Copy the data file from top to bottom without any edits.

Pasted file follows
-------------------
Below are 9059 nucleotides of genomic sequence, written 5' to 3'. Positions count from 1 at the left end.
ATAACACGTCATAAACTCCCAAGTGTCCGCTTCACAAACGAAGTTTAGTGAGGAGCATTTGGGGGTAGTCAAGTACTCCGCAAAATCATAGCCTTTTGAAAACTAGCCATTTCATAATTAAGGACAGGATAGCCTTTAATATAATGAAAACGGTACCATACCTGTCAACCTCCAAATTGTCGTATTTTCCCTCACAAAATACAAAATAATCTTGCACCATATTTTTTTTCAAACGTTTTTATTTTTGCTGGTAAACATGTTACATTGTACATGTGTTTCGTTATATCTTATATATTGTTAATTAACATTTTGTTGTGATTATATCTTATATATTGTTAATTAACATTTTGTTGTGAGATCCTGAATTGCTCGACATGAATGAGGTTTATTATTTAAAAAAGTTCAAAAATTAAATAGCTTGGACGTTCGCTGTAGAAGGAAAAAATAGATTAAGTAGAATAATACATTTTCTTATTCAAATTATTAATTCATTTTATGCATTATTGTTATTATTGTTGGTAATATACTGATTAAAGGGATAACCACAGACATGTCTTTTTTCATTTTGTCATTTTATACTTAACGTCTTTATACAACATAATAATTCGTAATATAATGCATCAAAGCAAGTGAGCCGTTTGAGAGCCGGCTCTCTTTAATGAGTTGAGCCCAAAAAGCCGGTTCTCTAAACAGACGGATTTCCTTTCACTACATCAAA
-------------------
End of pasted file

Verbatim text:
Below are 9059 nucleotides of genomic sequence, written 5' to 3'. Positions count from 1 at the left end.
ATAACACGTCATAAACTCCCAAGTGTCCGCTTCACAAACGAAGTTTAGTGAGGAGCATTTGGGGGTAGTCAAGTACTCCGCAAAATCATAGCCTTTTGAAAACTAGCCATTTCATAATTAAGGACAGGATAGCCTTTAATATAATGAAAACGGTACCATACCTGTCAACCTCCAAATTGTCGTATTTTCCCTCACAAAATACAAAATAATCTTGCACCATATTTTTTTTCAAACGTTTTTATTTTTGCTGGTAAACATGTTACATTGTACATGTGTTTCGTTATATCTTATATATTGTTAATTAACATTTTGTTGTGATTATATCTTATATATTGTTAATTAACATTTTGTTGTGAGATCCTGAATTGCTCGACATGAATGAGGTTTATTATTTAAAAAAGTTCAAAAATTAAATAGCTTGGACGTTCGCTGTAGAAGGAAAAAATAGATTAAGTAGAATAATACATTTTCTTATTCAAATTATTAATTCATTTTATGCATTATTGTTATTATTGTTGGTAATATACTGATTAAAGGGATAACCACAGACATGTCTTTTTTCATTTTGTCATTTTATACTTAACGTCTTTATACAACATAATAATTCGTAATATAATGCATCAAAGCAAGTGAGCCGTTTGAGAGCCGGCTCTCTTTAATGAGTTGAGCCCAAAAAGCCGGTTCTCTAAACAGACGGATTTCCTTTCACTACATCAAA